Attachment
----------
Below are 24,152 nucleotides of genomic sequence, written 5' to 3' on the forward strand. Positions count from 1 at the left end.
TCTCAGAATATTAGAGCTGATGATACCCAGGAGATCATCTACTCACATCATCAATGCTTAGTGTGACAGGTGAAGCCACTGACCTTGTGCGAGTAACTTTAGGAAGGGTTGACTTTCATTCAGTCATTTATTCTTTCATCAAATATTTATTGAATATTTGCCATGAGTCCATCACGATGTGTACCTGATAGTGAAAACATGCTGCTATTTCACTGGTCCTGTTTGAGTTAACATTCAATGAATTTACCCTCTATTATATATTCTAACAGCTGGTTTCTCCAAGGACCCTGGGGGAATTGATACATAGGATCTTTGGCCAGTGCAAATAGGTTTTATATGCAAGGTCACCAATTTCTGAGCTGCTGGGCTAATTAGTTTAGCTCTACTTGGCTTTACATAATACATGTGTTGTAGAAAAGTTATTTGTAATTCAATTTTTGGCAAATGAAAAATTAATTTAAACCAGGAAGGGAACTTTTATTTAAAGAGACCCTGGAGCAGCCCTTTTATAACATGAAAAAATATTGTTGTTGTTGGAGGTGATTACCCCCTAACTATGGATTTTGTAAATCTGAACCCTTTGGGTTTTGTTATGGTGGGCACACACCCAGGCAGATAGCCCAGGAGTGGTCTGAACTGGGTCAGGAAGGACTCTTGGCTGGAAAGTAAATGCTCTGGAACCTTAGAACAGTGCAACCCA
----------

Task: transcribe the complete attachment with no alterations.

Below are 24,152 nucleotides of genomic sequence, written 5' to 3' on the forward strand. Positions count from 1 at the left end.
TCTCAGAATATTAGAGCTGATGATACCCAGGAGATCATCTACTCACATCATCAATGCTTAGTGTGACAGGTGAAGCCACTGACCTTGTGCGAGTAACTTTAGGAAGGGTTGACTTTCATTCAGTCATTTATTCTTTCATCAAATATTTATTGAATATTTGCCATGAGTCCATCACGATGTGTACCTGATAGTGAAAACATGCTGCTATTTCACTGGTCCTGTTTGAGTTAACATTCAATGAATTTACCCTCTATTATATATTCTAACAGCTGGTTTCTCCAAGGACCCTGGGGGAATTGATACATAGGATCTTTGGCCAGTGCAAATAGGTTTTATATGCAAGGTCACCAATTTCTGAGCTGCTGGGCTAATTAGTTTAGCTCTACTTGGCTTTACATAATACATGTGTTGTAGAAAAGTTATTTGTAATTCAATTTTTGGCAAATGAAAAATTAATTTAAACCAGGAAGGGAACTTTTATTTAAAGAGACCCTGGAGCAGCCCTTTTATAACATGAAAAAATATTGTTGTTGTTGGAGGTGATTACCCCCTAACTATGGATTTTGTAAATCTGAACCCTTTGGGTTTTGTTATGGTGGGCACACACCCAGGCAGATAGCCCAGGAGTGGTCTGAACTGGGTCAGGAAGGACTCTTGGCTGGAAAGTAAATGCTCTGGAACCTTAGAACAGTGCAACCCA